The conventional representation of methane by two dimensions is given, and is applicable to saturated carbon in general. In methane, four equivalent C-H bonds arise from hybridization of one 2s and three 2p carbon orbitals to give four equivalent sp3 hybrid orbitals. The HCH bond angles at carbon in methane are 109° 28’. Both carbons in ethene are sp2 hybridized. The component orbitals that form the hybrid orbitals are one 2s and two 2p. There remains a ρ orbital on each carbon, and these orbitals overlap sideways to form a π bond. Rotation around the axis of the C–C σ bond in ethane means that one set of three hydrogens rotates relative to the other. When this happens the conformation of ethane changes. As hydrogens pass each other (eclipsed conformation) the energy of the ethane molecule rises. At 60° away from this eclipsed conformation comes the most stable conformation, called staggered; intermediate conformations are called skewed. The more involved rotation around the central C-C bond in butane contains a conformation called gauche, in which the dihedral angle between the methyl groups is 60°. When this angle is 180° the conformation is trans.
Cyclohexane, the most important cyclic hydrocarbon, is most stable in the chair conformation, which has very little angle and torsion strain. Hydrogens occupy equatorial and axial positions. At room temperature, cyclohexane inverts conformation rapidly, thus, the equatorial hydrogen becomes axial and, correspondingly, the axial becomes equatorial. 1,2-Diaxial hydrogens are mutually trans and 1,3-diaxial hydrogens are mutually cis. Substituents prefer the more open equatorial position, free from nonbonded interactions, to an extent that is greater, the bulkier the substituent.
Two conventions that are very useful in defining the stereochemistry of molecules are described. The D/L convention is used for sugars and amino acids. Sugars are related to standard, D-(+)-glyceraldehyde, and naturally occurring amino acids are related to L-(−)-glyceraldehyde. The R/S or CIP convention involves assignment of priorities, based on atomic numbers, to the four substituents at a stereogenic carbon or centre. The R/S convention is in almost universal use throughout organic chemistry.
Compounds with n stereogenic centres give rise to a maximum of 2n stereoisomers. A 50:50 mixture of enantiomers is called a racemate; a partially racemized compound is called scalemic. In this latter case, the constitution of a mixture is described numerically by an enantiomeric excess or by an enantiomeric ratio. Cis and trans isomers are geometric isomers also justifiably called diastereoisomers. Caged bicyclic compounds with stereogenic centres only at the bridgehead positions are restricted to two enantiomeric forms. Epimers are usually compounds with three or more stereogenic centres, but which differ in configuration at only one. Resolution is the separation of enantiomers from a racemic mixture.
- In what stereoisomeric forms would you expect the following compounds to exist?
- Assign R/S configuration at each stereogenic centre in the following molecules:
- What makes molecules chiral? Give three examples of different types of chirality.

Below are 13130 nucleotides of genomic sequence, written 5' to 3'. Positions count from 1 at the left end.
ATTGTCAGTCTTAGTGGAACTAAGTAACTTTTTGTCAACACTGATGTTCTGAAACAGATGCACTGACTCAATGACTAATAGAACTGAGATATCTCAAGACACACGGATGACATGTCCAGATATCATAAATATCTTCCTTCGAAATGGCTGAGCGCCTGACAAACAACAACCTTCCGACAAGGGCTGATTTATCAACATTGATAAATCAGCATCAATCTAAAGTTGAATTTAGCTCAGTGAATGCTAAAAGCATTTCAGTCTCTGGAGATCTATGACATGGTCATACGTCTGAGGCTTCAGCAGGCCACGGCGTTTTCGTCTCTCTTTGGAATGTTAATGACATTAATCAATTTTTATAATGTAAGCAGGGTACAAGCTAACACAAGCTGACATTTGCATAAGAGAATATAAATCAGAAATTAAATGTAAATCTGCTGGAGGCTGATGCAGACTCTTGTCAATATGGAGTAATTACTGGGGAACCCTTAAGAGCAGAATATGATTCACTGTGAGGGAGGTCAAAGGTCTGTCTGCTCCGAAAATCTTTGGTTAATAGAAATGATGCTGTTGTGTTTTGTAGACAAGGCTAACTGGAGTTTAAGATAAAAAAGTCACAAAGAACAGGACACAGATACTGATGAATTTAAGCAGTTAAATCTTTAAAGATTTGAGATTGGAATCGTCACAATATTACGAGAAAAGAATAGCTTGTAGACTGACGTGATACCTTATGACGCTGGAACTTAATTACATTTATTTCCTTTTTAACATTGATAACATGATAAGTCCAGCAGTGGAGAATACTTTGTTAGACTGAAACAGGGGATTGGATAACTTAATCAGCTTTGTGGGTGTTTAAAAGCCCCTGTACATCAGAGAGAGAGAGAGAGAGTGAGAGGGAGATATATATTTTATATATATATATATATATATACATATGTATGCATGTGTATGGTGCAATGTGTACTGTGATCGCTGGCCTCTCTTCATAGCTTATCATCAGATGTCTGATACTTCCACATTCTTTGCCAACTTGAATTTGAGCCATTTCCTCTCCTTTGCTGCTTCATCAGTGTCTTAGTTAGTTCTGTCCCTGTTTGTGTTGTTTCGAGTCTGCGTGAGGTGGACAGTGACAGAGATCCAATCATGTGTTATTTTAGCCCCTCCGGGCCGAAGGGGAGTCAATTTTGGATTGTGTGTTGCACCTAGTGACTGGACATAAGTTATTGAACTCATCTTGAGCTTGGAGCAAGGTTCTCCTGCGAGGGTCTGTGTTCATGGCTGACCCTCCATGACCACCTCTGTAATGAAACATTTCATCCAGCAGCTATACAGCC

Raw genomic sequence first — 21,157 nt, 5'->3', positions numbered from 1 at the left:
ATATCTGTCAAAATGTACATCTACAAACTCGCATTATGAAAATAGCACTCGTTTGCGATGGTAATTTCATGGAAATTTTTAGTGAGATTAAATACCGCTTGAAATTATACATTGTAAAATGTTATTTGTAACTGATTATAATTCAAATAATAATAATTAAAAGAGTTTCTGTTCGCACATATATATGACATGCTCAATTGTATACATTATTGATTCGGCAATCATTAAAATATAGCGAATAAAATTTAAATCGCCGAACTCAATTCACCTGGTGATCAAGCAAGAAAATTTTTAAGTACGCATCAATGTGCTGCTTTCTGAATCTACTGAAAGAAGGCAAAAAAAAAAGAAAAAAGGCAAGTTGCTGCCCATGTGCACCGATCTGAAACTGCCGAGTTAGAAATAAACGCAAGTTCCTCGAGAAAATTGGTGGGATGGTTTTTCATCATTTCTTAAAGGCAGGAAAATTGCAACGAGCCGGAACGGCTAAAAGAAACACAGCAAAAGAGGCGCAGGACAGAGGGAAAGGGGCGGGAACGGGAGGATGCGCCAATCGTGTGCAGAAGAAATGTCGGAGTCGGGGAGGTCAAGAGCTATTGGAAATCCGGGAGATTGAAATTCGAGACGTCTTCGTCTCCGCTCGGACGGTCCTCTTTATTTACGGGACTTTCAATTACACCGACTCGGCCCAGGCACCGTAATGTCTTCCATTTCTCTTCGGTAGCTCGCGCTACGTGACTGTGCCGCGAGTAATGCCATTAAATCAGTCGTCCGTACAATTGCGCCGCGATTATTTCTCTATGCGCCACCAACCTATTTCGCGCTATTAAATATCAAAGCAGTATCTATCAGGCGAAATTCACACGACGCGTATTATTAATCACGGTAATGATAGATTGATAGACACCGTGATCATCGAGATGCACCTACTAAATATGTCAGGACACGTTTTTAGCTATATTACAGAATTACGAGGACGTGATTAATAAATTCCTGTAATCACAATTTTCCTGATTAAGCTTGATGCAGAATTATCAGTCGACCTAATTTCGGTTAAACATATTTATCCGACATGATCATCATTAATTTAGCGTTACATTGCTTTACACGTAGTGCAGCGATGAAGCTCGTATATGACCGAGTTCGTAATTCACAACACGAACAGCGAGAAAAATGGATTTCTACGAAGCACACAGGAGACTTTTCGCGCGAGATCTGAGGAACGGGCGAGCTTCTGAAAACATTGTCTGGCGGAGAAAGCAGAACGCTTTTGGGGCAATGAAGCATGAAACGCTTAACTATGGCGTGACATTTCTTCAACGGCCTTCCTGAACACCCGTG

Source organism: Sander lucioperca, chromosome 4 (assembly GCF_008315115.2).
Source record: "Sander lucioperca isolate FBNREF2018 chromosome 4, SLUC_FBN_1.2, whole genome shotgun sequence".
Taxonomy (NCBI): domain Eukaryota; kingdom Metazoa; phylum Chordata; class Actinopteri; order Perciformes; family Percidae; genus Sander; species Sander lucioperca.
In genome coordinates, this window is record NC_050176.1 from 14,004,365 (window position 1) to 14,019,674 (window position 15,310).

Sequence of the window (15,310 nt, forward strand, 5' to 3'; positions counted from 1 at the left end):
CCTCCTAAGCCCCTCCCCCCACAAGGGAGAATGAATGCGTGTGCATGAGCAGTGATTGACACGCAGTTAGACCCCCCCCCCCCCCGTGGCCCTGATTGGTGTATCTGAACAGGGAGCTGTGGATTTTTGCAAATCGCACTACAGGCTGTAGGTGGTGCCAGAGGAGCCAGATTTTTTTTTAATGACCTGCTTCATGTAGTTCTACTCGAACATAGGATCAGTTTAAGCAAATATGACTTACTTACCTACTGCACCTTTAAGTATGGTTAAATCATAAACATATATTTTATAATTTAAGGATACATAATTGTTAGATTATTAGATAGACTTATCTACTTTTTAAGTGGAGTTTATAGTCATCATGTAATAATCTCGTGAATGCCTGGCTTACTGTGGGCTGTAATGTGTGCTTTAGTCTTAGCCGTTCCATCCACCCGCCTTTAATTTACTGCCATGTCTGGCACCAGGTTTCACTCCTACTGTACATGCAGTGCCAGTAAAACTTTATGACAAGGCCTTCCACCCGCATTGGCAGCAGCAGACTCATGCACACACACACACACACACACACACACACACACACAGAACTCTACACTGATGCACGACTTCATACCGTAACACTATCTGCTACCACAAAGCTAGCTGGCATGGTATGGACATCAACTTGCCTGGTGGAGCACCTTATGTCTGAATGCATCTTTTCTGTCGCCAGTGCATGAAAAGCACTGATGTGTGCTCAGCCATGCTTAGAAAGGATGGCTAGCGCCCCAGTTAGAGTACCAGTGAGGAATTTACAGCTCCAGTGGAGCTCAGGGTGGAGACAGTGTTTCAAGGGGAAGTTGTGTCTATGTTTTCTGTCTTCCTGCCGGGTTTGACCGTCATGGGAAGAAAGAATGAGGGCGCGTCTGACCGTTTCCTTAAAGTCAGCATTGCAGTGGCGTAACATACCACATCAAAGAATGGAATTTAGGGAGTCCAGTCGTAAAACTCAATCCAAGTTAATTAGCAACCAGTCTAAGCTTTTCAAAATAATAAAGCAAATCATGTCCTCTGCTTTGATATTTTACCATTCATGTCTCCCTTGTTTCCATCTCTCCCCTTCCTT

- Draw sawhorse and Newman projection diagrams of the following structures, which are shown as Fischer projections. Which compound is optically inactive?
- Draw two chair forms each for the six possible dimethyl cyclohexane molecules and indicate which is the most stable of each pair. Then arrange the six molecules in order of decreasing stability.
- What are the stereochemical relationships between the following pairs of isomers?
- What products would you expect from the following reactions?
- The dehydration of 1,1,3-triphenyl-3-p-chlorophenylpropan-2-ol.
- The treatment of (I) with (i) OH− and (ii) HBr.
- The elimination of bromine from meso-1,2-dibromo-1,2-diphenylethane by treatment with iodide ion.
- The treatment of CH3CHXCH2CH3 with base when (i) X = Cl (ii) X = +NMe3
- With reasons, state whether each of the following compounds I to IX is chiral.
- Give the product(s) described for each reaction. Specify all aspects of stereochemistry.
- Stereospeciflc anti addition of bromine to Z- and E-cinnamic acid.
- Solvolysis of (S)-3-bromooctane in methanol with 6% racemization.
- Base-induced elimination of HCl from cis- and trans-1-chloro-4-methylcyclohexanone.
- Reduction of 4–tert–butylcyclohexanone with (i) LiAlH4/H2O and (ii) EtMgBr/H2O.
- Define the following terms:
- Homochiral molecule
- Write out three-dimensional formulae for all the isomers of the following compounds. Indicate the enantiomeric and diastereomeric relationships. Point out all isomers that are optically active.
- Consider the isomers of 2-cyano-3-methyl-5,5-dichloro-4-cyclohexanone-1-carboxylic acid.
- How many stereoisomers and racemates are possible?
- How many chiral carbons must be inverted in a configuration to convert one stereoisomer into its enantiomer?
- How many must be inverted to form an epimer?
- Draw the structure that satisfies each description below.
- A saturated hydrocarbon, C14H26, with more than 50 stereoisomers.
- A linear symmetric hydrocarbon with four possible geometric isomers.
- A meso hydrocarbon, C9H20.
- A meso hydrocarbon, C10H20, which absorbs one mole of hydrogen over platinum.
- More stable isomer of 3-methylcyclobutane carboxylic acid.
- Draw Fischer projections for all the stereoisomers of (a) 2,3,4-trihydroxypentanoic acid and label each stereogenic carbon R- or S-; (b) 3,5-dimethylcyclohexanol.